I have always loved Art and love it when the mood takes me to start working on a piece.

Producing a piece from scratch is my creative release.

When people started asking me to buy pieces, I saw an opportunity to make a donation to my chosen charity ‘Centrepoint’.

Centrepoint is a charity aimed at helping young homeless people in London get back on their feet, a roof over their head, rehabilitation, and finding employment.

With each piece sold, I will donate 25% to Centrepoint, as well as hosting one/off events throughout the year taking part in fundraising projects.

587 shops

I captured these images of 587 shop-fronts over a two year period in which I travelled around the world to promote the Electric brand. The locations within this photo span between London, Paris, New York, Hong-Kong, Los Angeles, Brighton and my own hometown of Richmond in Yorkshire.

In this art-piece, you can see brands such as Givenchy, Tom Ford, Apple and Joe’s Ginger amongst others.

Proceeds from this art-piece were donated to The Rockinghorse Charity, an organisation that raises money for life-saving and cutting-edge medical equipment for sick children.

Original £5000 – Limited Edition Print £400

587 shop-fronts

How the war was won: 2017

Using an innovative medium of old tin cans, Mark Woolley celebrates the Iconic colours and branding of both Pepsi & Coke in a textured collage.

Mark was always intrigued by the commercial war between the two iconic brands in the 1980s, particularly in reference to consumer interpretation of Coke & Pepsi – one never present without the others name being mentioned.

The striking symmetry of repetition inspired Mark Woolley, though one brand dominates, the other somehow creeps in, a mirroring of the two brands relationship to each other.

Original £4500 – Limited Edition Print £400

How the war was won: 2017

All Good here: 2015



Iconic soft drinks collage made from ripped up 7up, Coke & Pepsi cans. Here, Mark Woolley explores the traditional soft drinks brands, and their power to influence the consumer. Using such an innovative medium enabled Mark to get hands-on with the product, breaking down the usual consumer product relationship.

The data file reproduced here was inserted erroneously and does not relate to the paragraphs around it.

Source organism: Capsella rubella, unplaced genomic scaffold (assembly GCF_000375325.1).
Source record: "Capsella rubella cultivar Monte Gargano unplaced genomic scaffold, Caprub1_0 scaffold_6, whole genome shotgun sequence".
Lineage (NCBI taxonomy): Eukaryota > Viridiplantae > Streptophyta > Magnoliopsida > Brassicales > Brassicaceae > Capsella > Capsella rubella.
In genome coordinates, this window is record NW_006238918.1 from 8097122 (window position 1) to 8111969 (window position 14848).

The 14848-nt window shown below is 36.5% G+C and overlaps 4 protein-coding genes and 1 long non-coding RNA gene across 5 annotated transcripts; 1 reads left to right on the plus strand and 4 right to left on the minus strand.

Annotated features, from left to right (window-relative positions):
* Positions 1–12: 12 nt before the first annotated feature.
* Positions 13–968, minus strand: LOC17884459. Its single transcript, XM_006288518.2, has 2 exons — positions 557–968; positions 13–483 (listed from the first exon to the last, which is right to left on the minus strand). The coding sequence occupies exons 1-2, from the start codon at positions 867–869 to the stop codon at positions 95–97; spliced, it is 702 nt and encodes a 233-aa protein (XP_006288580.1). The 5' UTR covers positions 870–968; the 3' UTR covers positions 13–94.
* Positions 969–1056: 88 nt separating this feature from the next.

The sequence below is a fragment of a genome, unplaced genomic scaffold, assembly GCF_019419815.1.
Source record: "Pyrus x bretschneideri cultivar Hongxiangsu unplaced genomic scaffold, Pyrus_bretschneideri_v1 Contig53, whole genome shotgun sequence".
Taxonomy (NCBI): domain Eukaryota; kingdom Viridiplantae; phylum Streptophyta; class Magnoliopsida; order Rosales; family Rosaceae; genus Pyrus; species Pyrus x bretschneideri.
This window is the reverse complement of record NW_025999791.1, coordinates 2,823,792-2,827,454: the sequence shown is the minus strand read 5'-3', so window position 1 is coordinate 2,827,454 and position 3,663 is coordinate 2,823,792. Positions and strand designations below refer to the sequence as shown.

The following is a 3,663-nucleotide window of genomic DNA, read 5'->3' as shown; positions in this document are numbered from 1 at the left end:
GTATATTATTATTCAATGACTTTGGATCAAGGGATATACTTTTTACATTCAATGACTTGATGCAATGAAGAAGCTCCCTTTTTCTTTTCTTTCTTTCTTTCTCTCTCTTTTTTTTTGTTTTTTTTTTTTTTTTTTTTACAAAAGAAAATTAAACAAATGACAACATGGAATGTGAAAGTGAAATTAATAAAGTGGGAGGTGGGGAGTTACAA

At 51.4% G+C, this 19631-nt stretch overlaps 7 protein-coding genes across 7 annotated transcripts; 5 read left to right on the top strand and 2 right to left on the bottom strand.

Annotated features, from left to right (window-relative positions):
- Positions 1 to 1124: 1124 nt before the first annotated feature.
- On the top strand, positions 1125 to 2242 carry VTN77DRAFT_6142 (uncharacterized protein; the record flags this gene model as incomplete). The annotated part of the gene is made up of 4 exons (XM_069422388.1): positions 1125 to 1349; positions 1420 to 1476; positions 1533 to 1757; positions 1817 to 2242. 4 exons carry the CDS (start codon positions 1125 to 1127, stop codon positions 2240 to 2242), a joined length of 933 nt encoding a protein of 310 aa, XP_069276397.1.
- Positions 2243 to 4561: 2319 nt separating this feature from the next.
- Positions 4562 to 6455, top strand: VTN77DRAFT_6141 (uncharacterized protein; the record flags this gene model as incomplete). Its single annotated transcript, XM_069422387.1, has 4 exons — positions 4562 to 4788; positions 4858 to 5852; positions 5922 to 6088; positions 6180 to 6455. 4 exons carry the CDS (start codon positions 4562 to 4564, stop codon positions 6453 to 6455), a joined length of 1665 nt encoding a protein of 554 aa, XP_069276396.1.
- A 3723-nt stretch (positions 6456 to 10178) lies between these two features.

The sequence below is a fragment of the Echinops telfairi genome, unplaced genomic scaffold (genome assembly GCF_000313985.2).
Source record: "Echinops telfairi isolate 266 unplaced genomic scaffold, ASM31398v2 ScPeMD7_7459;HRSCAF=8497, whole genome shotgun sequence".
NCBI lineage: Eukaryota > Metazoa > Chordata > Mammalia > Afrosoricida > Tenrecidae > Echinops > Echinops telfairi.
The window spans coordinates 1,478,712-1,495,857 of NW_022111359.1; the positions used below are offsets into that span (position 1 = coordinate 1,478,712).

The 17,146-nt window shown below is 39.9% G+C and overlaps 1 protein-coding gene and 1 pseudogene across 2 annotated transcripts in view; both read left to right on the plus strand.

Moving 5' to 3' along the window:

Original £2500

All Good here: 2015

Revolution & Substance: 2015

Based on Mark’s belief that you must have substance before starting a revolution. Created in response to Andy Warhol’s famous quote, “In the future, everyone will be world-famous for 15 minutes”, Mark made this piece for a friend, to remind them they were the real deal.

A reminder to those gaining fame quickly, that with power comes an opportunity-we should always have something to say and work hard for our accomplishments.

The inclusion of LOVE backwards is an ironic touch, bought about partly by chance. You must love what you do to cause revolutionary changes. And to love you must have knowledge and understanding first. When practising the lettering, Mark noticed that there was the work LOVE backwards within a revolution, which he felt was apt, and ironic.

Original £3250 – Limited Edition Print £250

Revolution & Substance: 2015

Frampton Vs Quigg: 2016

Abstract photograph: Long-awaited boxing match captured from ringside through the bottom of a beer glass in 2016, Manchester, England.

Mark Woolley’s love for boxing dates back to his youth, where he boxed professionally. Alike his ethos towards hair, Mark sees the hard work of boxing paying off. The mental and psychical strength of the sport proving that the more work you put in, the more you get out.

Original £185

Frampton Vs Quigg: 2016

Blow: 2016

Reminiscent of a disused billboard, Blow, is a celebration of British creativity and the Ormond hairdryer of the 1950s.

The Ormond hairdryer is what Singer is to the seamstress; a timeless classic and reliable game changer. Mounted upon the canvas in a solid wood frame, the Ormond rests upon a bed of torn sheet music and glimpses of 1960s imagery gathered from British publications.

The original art-art-piece by award-winning stylist and Creative Director of Electric Hairdressing, Mark Woolley, represents a tribute to the Ormond hairdryer and the changes it made to the British Hairdressing Industry.

Original £6495 – Limited Edition Print £500 

Blow: 2016